Doctors Say Drinking A Gallon Of Iced Tea Every Day Could’ve Caused Man’s Mysterious Kidney Failure

Even when it comes to delicious, refreshing drinks, too much of a good thing can sometimes be dangerous: In a letter published in a scientific journal, doctors say drinking a gallon of iced tea every day could’ve led to kidney failure in a 56-year-old man who just couldn’t get enough of the stuff.

The New England Journal of Medicine calls it iced-tea nephropathy in a new letter describing the case, reports Reuters Health, warning others that massive consumption of tea could be responsible for other unexplained cases of kidney failure.

The 56-year-old man suddenly developed weakness, fatigue and body aches, and it seems the source of his ailments was an excessive amount of oxalate, which is a compound found in many foods. You can also get a build-up of oxalates from “juicing” too much, gastric bypass surgery, and eating foods chock full of ascorbic acid like beets, spinach, nuts and strawberries.

Before you swear off any of those foods however, rest assured that the amount you’d have to consume is a heck of a lot — the man said he drank 16 nine-ounce glasses of iced tea a day, resulting in an intake of more than 1,500 milligrams of oxalate per day. That’s well above the advised 40-50 mg limit per day, according to the Academy of Nutrition and Diatetics recommendations.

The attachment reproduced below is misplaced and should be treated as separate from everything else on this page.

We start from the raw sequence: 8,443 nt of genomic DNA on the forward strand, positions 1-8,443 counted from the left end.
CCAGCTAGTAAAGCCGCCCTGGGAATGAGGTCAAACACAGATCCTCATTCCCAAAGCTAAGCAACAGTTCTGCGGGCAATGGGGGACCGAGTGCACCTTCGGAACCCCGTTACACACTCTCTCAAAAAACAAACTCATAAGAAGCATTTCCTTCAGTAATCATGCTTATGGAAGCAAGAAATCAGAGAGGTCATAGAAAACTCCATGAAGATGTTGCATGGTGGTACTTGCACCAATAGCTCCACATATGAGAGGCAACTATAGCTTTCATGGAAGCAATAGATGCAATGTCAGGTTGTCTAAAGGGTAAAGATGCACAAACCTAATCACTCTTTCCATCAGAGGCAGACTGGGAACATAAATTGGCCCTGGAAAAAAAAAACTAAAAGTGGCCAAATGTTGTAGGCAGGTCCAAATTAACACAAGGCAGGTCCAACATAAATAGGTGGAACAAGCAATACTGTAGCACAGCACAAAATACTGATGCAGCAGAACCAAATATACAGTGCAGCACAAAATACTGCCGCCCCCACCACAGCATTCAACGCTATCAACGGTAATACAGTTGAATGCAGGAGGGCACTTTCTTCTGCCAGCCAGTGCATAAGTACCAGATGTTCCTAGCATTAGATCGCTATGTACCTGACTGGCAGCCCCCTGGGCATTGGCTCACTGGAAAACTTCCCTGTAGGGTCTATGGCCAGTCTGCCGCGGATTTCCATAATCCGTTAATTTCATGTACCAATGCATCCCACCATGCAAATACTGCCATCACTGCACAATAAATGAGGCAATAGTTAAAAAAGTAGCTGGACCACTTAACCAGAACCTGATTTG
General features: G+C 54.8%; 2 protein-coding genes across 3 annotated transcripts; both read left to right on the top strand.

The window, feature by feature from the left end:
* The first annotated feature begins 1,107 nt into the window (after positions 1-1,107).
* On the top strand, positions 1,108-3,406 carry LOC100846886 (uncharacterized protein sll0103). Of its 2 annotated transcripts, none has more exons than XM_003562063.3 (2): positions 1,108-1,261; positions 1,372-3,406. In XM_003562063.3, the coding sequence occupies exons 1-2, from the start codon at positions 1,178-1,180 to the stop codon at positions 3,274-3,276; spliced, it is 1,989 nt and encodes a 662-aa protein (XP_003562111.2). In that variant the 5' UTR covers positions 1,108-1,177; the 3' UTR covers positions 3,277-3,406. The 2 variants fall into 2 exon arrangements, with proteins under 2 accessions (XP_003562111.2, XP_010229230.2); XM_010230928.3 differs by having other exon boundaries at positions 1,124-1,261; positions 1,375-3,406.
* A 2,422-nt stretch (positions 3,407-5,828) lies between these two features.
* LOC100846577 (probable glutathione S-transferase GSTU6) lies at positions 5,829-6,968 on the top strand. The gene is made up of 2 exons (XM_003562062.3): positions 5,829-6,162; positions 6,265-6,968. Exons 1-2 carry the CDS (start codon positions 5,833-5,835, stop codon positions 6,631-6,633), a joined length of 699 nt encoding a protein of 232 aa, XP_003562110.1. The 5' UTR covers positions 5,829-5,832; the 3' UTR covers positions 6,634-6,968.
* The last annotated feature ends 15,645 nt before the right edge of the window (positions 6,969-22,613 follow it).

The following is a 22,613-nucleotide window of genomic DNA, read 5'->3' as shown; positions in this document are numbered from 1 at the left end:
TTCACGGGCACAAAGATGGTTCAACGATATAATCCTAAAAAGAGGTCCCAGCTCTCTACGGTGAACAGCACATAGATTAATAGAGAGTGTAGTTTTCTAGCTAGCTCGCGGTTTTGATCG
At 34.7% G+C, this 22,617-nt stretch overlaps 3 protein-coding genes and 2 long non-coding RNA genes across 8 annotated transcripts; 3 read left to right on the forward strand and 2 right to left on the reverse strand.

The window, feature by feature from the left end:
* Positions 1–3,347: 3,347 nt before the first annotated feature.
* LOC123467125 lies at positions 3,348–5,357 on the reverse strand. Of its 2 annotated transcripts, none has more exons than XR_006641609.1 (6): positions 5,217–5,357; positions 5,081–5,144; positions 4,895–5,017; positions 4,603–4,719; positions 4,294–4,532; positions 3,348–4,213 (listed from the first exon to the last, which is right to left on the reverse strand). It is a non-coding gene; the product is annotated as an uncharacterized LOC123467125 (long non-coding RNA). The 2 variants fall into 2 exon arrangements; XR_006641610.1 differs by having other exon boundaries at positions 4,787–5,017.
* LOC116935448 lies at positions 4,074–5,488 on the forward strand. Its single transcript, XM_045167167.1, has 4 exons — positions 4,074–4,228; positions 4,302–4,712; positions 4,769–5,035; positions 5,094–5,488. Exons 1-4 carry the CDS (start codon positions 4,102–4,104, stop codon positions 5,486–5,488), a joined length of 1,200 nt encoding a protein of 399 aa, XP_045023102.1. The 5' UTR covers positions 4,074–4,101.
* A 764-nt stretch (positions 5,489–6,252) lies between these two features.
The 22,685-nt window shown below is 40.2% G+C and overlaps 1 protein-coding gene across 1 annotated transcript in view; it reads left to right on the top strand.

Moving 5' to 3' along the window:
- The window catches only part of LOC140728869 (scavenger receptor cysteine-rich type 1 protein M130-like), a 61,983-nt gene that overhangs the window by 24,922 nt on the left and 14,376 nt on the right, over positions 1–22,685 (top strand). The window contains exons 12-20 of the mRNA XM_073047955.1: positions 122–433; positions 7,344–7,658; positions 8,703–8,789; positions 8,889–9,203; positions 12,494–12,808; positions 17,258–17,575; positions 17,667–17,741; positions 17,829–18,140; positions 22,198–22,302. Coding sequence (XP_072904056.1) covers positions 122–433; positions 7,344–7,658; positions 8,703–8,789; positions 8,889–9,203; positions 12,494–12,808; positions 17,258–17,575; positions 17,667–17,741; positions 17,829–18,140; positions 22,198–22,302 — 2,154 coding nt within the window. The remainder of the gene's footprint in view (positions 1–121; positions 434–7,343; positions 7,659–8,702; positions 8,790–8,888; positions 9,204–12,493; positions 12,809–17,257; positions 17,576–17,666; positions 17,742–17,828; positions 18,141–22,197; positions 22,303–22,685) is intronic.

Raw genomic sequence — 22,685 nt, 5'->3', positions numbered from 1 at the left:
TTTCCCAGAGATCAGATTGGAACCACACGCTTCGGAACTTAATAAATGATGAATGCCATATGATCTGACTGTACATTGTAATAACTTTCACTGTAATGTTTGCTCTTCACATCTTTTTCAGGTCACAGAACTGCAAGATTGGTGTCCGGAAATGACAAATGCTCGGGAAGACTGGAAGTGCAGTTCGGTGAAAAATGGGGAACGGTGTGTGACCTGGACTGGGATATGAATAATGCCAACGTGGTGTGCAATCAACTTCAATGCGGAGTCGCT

“If you drink tea once or twice a day, it probably wouldn’t exceed what is the normal range for Americans. But this patient was taking 10 times that amount,” said Dr. Umbar Ghaffa of the University of Arkansas for Medical Sciences in Little Rock, a coauthor of the letter.

Too much oxalate can lead to kidney stones, which in turn can damage the kidney by blocking the flow of urine. Ghaffar told Reuters that this case involved oxalate crystals actually inside the kidney, which generates an inflammatory reaction.

“If that’s not resolved it will cause scarring and loss of the kidney tissue. So that’s what probably was happening in this patient,” he explains.

On the other hand, previous research has shown that people who drink tea in normal amounts can have a lower risk of kidney stones, another professor who was not involved in this case told Reuters.

“But in this case, the person was drinking huge amounts of oxalate,” said Dr. Gary Curhan, a professor of medicine at Harvard Medical School. “I would caution people against drinking that much, but drinking a glass or two would not concern me.”

Massive tea consumption linked to kidney failure [Reuters Health]

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